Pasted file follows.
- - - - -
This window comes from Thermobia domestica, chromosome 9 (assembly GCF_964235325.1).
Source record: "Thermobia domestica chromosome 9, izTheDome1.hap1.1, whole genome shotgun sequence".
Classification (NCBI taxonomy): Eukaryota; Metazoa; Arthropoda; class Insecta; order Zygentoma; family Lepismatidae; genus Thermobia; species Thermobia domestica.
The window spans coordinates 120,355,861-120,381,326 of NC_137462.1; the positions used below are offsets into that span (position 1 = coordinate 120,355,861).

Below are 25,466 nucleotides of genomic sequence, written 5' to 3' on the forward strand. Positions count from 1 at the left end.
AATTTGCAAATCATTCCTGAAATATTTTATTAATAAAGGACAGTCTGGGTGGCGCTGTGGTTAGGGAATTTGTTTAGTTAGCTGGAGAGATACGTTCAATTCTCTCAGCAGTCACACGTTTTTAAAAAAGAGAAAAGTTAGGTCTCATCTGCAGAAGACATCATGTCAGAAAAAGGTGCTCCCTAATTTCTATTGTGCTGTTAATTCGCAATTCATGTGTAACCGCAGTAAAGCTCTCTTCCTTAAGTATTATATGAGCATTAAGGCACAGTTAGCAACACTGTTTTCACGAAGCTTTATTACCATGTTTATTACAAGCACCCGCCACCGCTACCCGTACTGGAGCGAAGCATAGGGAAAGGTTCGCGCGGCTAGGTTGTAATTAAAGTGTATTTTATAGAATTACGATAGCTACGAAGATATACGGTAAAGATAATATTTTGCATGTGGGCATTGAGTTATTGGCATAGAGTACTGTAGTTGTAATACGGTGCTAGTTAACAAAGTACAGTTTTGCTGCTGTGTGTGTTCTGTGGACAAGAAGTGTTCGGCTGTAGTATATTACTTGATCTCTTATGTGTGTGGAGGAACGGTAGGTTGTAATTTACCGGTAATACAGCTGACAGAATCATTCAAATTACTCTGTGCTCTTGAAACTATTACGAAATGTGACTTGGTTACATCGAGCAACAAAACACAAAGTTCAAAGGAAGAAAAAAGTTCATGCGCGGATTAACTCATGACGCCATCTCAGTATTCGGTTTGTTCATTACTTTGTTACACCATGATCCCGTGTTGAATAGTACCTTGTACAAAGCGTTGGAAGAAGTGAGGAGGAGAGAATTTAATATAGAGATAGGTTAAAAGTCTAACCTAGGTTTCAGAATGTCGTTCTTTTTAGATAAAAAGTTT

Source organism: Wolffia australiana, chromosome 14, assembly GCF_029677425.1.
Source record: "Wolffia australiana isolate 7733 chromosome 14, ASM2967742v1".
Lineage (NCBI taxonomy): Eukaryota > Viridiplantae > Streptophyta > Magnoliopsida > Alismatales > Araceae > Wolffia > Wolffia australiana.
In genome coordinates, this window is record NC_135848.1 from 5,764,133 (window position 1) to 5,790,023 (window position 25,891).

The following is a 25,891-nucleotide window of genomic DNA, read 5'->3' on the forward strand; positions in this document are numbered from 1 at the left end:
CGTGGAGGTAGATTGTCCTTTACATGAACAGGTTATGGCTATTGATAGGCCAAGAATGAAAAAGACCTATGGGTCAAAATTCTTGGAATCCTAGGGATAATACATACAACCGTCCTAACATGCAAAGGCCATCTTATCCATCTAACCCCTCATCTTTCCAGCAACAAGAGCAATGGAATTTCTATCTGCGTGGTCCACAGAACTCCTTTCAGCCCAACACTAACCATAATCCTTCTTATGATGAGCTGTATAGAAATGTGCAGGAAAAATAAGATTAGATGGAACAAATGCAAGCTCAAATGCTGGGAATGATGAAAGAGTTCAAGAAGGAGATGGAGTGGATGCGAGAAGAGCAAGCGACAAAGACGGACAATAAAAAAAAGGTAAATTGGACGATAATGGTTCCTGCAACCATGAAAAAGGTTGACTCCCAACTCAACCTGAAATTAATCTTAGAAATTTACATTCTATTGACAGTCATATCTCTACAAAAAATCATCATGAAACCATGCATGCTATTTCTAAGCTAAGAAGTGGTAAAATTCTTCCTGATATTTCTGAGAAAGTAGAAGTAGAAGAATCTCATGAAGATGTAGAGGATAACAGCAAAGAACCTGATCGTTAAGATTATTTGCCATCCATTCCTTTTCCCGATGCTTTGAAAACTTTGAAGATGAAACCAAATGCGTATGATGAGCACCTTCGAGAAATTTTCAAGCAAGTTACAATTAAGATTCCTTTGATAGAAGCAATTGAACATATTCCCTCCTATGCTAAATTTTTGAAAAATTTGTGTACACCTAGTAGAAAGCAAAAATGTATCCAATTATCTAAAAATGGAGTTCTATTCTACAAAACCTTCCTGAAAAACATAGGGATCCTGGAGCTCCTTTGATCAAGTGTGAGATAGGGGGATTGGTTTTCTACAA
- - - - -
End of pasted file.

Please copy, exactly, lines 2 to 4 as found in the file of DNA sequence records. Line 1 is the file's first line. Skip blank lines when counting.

Source record: "Thermobia domestica chromosome 9, izTheDome1.hap1.1, whole genome shotgun sequence".
Classification (NCBI taxonomy): Eukaryota; Metazoa; Arthropoda; class Insecta; order Zygentoma; family Lepismatidae; genus Thermobia; species Thermobia domestica.
The window spans coordinates 120,355,861-120,381,326 of NC_137462.1; the positions used below are offsets into that span (position 1 = coordinate 120,355,861).